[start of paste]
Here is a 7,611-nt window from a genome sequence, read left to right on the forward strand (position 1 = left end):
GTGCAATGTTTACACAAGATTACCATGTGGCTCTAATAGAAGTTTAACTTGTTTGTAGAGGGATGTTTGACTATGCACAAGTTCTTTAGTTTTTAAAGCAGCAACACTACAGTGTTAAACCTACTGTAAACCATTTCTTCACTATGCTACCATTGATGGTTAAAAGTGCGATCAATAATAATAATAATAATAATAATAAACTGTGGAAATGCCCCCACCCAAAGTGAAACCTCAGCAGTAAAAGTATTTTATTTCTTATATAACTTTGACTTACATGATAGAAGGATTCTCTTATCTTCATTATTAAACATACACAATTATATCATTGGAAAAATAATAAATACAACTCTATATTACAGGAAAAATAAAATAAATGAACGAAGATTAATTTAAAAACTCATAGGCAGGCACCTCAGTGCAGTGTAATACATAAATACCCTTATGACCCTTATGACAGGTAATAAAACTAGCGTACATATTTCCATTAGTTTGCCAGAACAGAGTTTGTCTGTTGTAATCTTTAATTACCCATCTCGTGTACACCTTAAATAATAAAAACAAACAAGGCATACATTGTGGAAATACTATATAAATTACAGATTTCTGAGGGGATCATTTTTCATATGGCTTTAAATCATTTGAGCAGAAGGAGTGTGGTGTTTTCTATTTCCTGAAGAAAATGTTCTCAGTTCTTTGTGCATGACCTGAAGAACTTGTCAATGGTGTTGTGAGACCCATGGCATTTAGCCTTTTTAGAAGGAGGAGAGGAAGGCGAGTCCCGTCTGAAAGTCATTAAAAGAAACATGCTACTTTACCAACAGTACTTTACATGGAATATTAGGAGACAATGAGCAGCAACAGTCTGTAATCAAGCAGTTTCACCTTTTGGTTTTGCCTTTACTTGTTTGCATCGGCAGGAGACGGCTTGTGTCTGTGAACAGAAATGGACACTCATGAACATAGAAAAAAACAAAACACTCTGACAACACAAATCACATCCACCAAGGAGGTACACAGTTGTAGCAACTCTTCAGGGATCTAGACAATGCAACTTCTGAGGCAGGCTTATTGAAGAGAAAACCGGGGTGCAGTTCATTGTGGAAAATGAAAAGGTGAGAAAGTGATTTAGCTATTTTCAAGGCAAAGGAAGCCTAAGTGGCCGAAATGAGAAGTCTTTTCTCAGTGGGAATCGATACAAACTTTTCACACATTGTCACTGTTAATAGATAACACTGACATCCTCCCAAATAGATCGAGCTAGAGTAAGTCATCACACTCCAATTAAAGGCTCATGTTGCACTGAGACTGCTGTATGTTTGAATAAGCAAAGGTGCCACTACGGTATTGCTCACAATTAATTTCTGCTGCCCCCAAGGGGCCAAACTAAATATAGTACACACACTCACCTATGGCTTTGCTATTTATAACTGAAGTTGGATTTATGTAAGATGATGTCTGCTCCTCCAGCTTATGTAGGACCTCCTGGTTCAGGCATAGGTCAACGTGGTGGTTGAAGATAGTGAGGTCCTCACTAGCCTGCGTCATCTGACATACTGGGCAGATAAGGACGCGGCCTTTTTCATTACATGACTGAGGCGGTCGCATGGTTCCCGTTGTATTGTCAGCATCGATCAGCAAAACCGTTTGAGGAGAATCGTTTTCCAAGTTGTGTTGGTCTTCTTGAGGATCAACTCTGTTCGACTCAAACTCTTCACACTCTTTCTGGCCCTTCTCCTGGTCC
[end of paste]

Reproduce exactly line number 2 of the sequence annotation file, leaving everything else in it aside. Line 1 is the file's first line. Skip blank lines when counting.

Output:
GTGCAATGTTTACACAAGATTACCATGTGGCTCTAATAGAAGTTTAACTTGTTTGTAGAGGGATGTTTGACTATGCACAAGTTCTTTAGTTTTTAAAGCAGCAACACTACAGTGTTAAACCTACTGTAAACCATTTCTTCACTATGCTACCATTGATGGTTAAAAGTGCGATCAATAATAATAATAATAATAATAATAAACTGTGGAAATGCCCCCACCCAAAGTGAAACCTCAGCAGTAAAAGTATTTTATTTCTTATATAACTTTGACTTACATGATAGAAGGATTCTCTTATCTTCATTATTAAACATACACAATTATATCATTGGAAAAATAATAAATACAACTCTATATTACAGGAAAAATAAAATAAATGAACGAAGATTAATTTAAAAACTCATAGGCAGGCACCTCAGTGCAGTGTAATACATAAATACCCTTATGACCCTTATGACAGGTAATAAAACTAGCGTACATATTTCCATTAGTTTGCCAGAACAGAGTTTGTCTGTTGTAATCTTTAATTACCCATCTCGTGTACACCTTAAATAATAAAAACAAACAAGGCATACATTGTGGAAATACTATATAAATTACAGATTTCTGAGGGGATCATTTTTCATATGGCTTTAAATCATTTGAGCAGAAGGAGTGTGGTGTTTTCTATTTCCTGAAGAAAATGTTCTCAGTTCTTTGTGCATGACCTGAAGAACTTGTCAATGGTGTTGTGAGACCCATGGCATTTAGCCTTTTTAGAAGGAGGAGAGGAAGGCGAGTCCCGTCTGAAAGTCATTAAAAGAAACATGCTACTTTACCAACAGTACTTTACATGGAATATTAGGAGACAATGAGCAGCAACAGTCTGTAATCAAGCAGTTTCACCTTTTGGTTTTGCCTTTACTTGTTTGCATCGGCAGGAGACGGCTTGTGTCTGTGAACAGAAATGGACACTCATGAACATAGAAAAAAACAAAACACTCTGACAACACAAATCACATCCACCAAGGAGGTACACAGTTGTAGCAACTCTTCAGGGATCTAGACAATGCAACTTCTGAGGCAGGCTTATTGAAGAGAAAACCGGGGTGCAGTTCATTGTGGAAAATGAAAAGGTGAGAAAGTGATTTAGCTATTTTCAAGGCAAAGGAAGCCTAAGTGGCCGAAATGAGAAGTCTTTTCTCAGTGGGAATCGATACAAACTTTTCACACATTGTCACTGTTAATAGATAACACTGACATCCTCCCAAATAGATCGAGCTAGAGTAAGTCATCACACTCCAATTAAAGGCTCATGTTGCACTGAGACTGCTGTATGTTTGAATAAGCAAAGGTGCCACTACGGTATTGCTCACAATTAATTTCTGCTGCCCCCAAGGGGCCAAACTAAATATAGTACACACACTCACCTATGGCTTTGCTATTTATAACTGAAGTTGGATTTATGTAAGATGATGTCTGCTCCTCCAGCTTATGTAGGACCTCCTGGTTCAGGCATAGGTCAACGTGGTGGTTGAAGATAGTGAGGTCCTCACTAGCCTGCGTCATCTGACATACTGGGCAGATAAGGACGCGGCCTTTTTCATTACATGACTGAGGCGGTCGCATGGTTCCCGTTGTATTGTCAGCATCGATCAGCAAAACCGTTTGAGGAGAATCGTTTTCCAAGTTGTGTTGGTCTTCTTGAGGATCAACTCTGTTCGACTCAAACTCTTCACACTCTTTCTGGCCCTTCTCCTGGTCC